For the half-year to 30 June 2014, the IPKat's regular team is supplemented by contributions from guest bloggers Alberto Bellan, Darren Meale and Nadia Zegze.

Two of our regular Kats are currently on blogging sabbaticals. They are David Brophy and Catherine Lee.

Thursday, 14 June 2012

"Jump", trade marks and intimate garments on the Costa Bra ...va

Despite his good intentions to get down to writing about this case and render it down into blog-friendly format, this Kat has been so beset by other increasingly exciting alarums and excursions that the case in question will soon be old enough to grow its own whiskers.  It's Case T-233/10 Nike International Ltd v Office for Harmonisation in the Internal Market, Intermar Simanto Nahmias, a General Court (First Chamber) decision on a Community trade mark (CTM) appeal that harks back all the way to 25 May.

If a CTM case gets to the General Court in May 2012, you can be sure that it started a long, long time before then -- and that's what happened here. In September 2007 Nike sought to register as a CTM the word sign JUMPMAN, for ‘clothing, footwear, headgear; including apparel, namely, pants, shorts, shirts, t-shirts, pullovers, sweat shirts, sweat pants, underwear, sports bras, dresses, skirts, sweaters, jackets, socks, caps, hats, visors, sweatbands, gloves, belts, hosiery, arm bands, coats, vests, jerseys, wind-resistant jackets’ (Class 25).  Remember: this is the word mark.  The corresponding logo (above, right) has been around since the 1980s

Careful how
you choose me!
Spanish company Intermar opposed, basing its opposition on earlier registrations of Spanish and Community trade marks for the word JUMP, for goods in Class 25 (‘clothing, footwear, headgear’ and ‘footwear; socks’). According to Intermar this was a simple case of "similar mark" + "identical goods" + "likelihood of confusion" under Article 8(1)(b) of the CTM Regulation 40/94.  The OHIM Opposition Division agreed and, following Nike's appeal, so did the First Board of Appeal. Said the Board, (i) the relevant public was the general non-English-speaking public in Spain; (ii) the respective goods were identical, since Nike’s goods were included in the broad categories covered by Intermar's earlier mark; (iii) JUMP had distinctive character; (iv) JUMP and JUMPMAN were visually and phonetically similar (no conceptual comparison was relevant -- it was unlikely that the average Spanish consumer would understand the meaning of the English word “jump” though, if he did, the marks would have been conceptually similar to the extent that they shared that term’. Nike, having nothing better to do, then appealed to the General Court -- which again dismissed its appeal.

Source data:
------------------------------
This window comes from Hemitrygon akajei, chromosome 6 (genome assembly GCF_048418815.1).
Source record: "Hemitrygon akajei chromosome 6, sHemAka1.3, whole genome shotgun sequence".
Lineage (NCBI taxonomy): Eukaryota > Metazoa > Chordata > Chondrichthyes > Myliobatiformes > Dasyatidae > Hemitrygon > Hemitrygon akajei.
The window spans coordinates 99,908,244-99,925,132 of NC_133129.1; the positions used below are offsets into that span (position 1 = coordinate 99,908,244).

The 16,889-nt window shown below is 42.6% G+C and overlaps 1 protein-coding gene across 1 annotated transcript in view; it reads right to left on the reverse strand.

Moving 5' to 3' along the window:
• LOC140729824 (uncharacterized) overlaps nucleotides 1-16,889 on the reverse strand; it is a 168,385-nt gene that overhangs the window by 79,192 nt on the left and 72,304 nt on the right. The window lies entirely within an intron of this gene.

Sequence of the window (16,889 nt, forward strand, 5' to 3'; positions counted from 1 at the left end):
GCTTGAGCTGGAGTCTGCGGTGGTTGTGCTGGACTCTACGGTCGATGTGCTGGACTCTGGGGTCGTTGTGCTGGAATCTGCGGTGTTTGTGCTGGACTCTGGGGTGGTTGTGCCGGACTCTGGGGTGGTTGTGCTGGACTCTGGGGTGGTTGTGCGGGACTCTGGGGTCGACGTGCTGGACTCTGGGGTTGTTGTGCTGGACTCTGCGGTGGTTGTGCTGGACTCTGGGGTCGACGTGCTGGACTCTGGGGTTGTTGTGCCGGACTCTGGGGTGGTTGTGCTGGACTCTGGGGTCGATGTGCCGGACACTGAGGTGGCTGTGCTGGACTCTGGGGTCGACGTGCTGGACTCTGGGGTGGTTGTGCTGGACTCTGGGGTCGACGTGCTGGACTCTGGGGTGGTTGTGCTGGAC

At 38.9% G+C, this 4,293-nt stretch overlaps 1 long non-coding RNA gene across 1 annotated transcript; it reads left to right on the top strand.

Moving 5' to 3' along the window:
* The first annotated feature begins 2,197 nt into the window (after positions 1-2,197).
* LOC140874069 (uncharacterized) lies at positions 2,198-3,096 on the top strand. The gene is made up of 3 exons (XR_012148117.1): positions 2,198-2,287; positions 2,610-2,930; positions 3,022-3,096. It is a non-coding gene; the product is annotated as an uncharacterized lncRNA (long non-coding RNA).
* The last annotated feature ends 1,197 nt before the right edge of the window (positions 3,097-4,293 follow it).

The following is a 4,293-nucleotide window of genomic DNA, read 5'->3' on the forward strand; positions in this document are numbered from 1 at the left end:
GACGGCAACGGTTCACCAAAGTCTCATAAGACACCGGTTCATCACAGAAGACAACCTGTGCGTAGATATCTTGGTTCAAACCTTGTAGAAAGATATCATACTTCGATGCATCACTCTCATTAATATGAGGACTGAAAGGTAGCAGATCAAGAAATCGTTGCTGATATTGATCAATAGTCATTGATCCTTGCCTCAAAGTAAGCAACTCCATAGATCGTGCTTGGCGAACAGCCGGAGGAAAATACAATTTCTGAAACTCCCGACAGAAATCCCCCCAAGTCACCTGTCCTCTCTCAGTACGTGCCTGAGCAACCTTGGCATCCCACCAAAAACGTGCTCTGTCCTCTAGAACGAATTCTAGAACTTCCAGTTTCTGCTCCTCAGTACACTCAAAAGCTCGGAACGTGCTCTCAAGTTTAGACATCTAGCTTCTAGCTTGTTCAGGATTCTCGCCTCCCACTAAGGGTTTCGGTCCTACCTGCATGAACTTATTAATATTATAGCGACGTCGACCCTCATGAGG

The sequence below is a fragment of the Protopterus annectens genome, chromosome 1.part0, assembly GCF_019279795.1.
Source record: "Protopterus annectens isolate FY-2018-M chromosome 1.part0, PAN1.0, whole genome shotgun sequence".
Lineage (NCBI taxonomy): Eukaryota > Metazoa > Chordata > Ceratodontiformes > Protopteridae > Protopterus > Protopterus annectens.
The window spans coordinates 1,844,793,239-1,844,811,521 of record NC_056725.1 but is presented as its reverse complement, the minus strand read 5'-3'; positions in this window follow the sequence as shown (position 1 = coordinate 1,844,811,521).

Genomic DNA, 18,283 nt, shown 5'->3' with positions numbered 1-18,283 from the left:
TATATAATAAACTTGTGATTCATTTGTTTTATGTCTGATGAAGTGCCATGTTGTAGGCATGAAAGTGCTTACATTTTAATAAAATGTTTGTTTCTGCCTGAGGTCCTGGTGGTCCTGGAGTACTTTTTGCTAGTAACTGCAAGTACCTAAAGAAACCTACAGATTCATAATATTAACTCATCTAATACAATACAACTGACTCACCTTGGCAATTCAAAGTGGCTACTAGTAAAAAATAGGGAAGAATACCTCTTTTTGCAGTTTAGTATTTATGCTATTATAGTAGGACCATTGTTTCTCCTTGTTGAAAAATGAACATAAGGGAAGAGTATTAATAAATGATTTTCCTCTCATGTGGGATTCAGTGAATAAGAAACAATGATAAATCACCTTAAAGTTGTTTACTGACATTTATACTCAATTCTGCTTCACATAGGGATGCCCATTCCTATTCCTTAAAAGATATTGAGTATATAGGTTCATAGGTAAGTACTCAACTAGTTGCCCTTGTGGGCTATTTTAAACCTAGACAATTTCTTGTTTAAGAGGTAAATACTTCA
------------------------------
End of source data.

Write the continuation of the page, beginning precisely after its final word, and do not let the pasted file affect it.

Held, by the General Court, that the appeal would be dismissed. In particular:

  • The Court agreed that goods such as those listed above in Nike's application were destined for the general public.  However, Nike could not assert that the level of this public’s attention would be higher than that of the average consumer in that the garments covered by the mark applied for were what were described somewhat coyly as ‘intimate garments’.  Even such garments are everyday consumer goods, in Spain at any rate. In any event, this argument would not wash: the goods covered by Nike’s application included those items of clothing which were not intimate as well as those which were.
  • Nike’s submission that the initially average distinctiveness of the word "jump" as a trade mark had become diluted was unconvincing. "Jump’ was not part of the basic vocabulary of the general public in Spain and would thus be perceived as a fanciful term.
  • Nike could not both (i) concede that it was likely that the relevant public did not attach a direct and unequivocal meaning to the term ‘jump’ and that, therefore, a conceptual comparison may not be established and (ii) argue that the word ‘jump’ bore for the average Spanish consumer – above all in connection with footwear, a connotation which was associated mentally with the idea of a sudden vertical movement or propulsion from the ground. If the word was not understood in Spain, it could have no meaning for the Spanish.
  • The Kat thought he may
    as well register his own jumping
    image as a CTM ...
  • If the word ‘jump’ had no meaning to the average Spanish consumer, that word was not made more meaningful through the addition of the word ‘man’. The Board was correct to find that there was a likelihood of confusion, on account of the distinctive character of the word ‘jump’, the identity of the goods concerned and the visual and phonetic similarities between the signs at issue.

The IPKat, while deeply impressed with the ingenuity of Nike's submissions, was always confident that they would provide more edification for the readers of this weblog than for that company's shareholders.  He adds that he has no problems regarding brand confusion when buying clothing, whether intimate or not: he has delegated the entire task of furnishing his wardrobe to Mrs Kat; she has solved the problems regarding brand confusion by purchasing all his clothing, whether intimate or not, at the local branch of M**** & S******.

Costa Brava here

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